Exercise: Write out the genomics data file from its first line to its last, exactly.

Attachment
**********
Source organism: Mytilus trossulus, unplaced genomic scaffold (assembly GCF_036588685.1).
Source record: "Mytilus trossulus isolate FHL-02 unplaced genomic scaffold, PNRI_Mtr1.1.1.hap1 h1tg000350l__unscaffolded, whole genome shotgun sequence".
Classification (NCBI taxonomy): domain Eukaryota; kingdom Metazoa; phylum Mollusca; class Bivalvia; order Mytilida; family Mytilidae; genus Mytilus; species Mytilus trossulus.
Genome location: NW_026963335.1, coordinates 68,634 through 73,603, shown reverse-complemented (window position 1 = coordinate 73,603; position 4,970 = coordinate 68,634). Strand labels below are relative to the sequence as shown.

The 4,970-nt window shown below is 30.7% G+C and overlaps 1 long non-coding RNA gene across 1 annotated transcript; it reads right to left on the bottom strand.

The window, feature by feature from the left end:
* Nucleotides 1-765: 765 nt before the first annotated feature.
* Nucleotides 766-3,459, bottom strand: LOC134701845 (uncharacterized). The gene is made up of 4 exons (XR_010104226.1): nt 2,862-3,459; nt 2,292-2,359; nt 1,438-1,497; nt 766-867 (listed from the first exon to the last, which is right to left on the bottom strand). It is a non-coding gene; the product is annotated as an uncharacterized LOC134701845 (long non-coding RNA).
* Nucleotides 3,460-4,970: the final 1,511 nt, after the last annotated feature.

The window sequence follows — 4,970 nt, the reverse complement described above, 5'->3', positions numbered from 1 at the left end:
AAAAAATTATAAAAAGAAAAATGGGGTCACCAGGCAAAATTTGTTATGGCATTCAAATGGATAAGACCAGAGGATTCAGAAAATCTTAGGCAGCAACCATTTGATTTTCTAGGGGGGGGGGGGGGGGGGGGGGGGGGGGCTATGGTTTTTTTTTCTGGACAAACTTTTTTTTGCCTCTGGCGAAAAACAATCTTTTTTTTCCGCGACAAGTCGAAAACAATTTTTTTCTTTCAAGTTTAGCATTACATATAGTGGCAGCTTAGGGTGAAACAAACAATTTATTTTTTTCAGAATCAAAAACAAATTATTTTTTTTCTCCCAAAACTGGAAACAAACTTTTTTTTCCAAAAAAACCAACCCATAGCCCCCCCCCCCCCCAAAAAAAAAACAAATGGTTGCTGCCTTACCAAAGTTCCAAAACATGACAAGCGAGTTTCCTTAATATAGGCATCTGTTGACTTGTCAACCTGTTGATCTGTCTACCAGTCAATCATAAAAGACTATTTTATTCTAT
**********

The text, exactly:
Source organism: Mytilus trossulus, unplaced genomic scaffold (assembly GCF_036588685.1).
Source record: "Mytilus trossulus isolate FHL-02 unplaced genomic scaffold, PNRI_Mtr1.1.1.hap1 h1tg000350l__unscaffolded, whole genome shotgun sequence".
Classification (NCBI taxonomy): domain Eukaryota; kingdom Metazoa; phylum Mollusca; class Bivalvia; order Mytilida; family Mytilidae; genus Mytilus; species Mytilus trossulus.
Genome location: NW_026963335.1, coordinates 68,634 through 73,603, shown reverse-complemented (window position 1 = coordinate 73,603; position 4,970 = coordinate 68,634). Strand labels below are relative to the sequence as shown.

The 4,970-nt window shown below is 30.7% G+C and overlaps 1 long non-coding RNA gene across 1 annotated transcript; it reads right to left on the bottom strand.

The window, feature by feature from the left end:
* Nucleotides 1-765: 765 nt before the first annotated feature.
* Nucleotides 766-3,459, bottom strand: LOC134701845 (uncharacterized). The gene is made up of 4 exons (XR_010104226.1): nt 2,862-3,459; nt 2,292-2,359; nt 1,438-1,497; nt 766-867 (listed from the first exon to the last, which is right to left on the bottom strand). It is a non-coding gene; the product is annotated as an uncharacterized LOC134701845 (long non-coding RNA).
* Nucleotides 3,460-4,970: the final 1,511 nt, after the last annotated feature.

The window sequence follows — 4,970 nt, the reverse complement described above, 5'->3', positions numbered from 1 at the left end:
AAAAAATTATAAAAAGAAAAATGGGGTCACCAGGCAAAATTTGTTATGGCATTCAAATGGATAAGACCAGAGGATTCAGAAAATCTTAGGCAGCAACCATTTGATTTTCTAGGGGGGGGGGGGGGGGGGGGGGGGGGGGCTATGGTTTTTTTTTCTGGACAAACTTTTTTTTGCCTCTGGCGAAAAACAATCTTTTTTTTCCGCGACAAGTCGAAAACAATTTTTTTCTTTCAAGTTTAGCATTACATATAGTGGCAGCTTAGGGTGAAACAAACAATTTATTTTTTTCAGAATCAAAAACAAATTATTTTTTTTCTCCCAAAACTGGAAACAAACTTTTTTTTCCAAAAAAACCAACCCATAGCCCCCCCCCCCCCCAAAAAAAAAACAAATGGTTGCTGCCTTACCAAAGTTCCAAAACATGACAAGCGAGTTTCCTTAATATAGGCATCTGTTGACTTGTCAACCTGTTGATCTGTCTACCAGTCAATCATAAAAGACTATTTTATTCTAT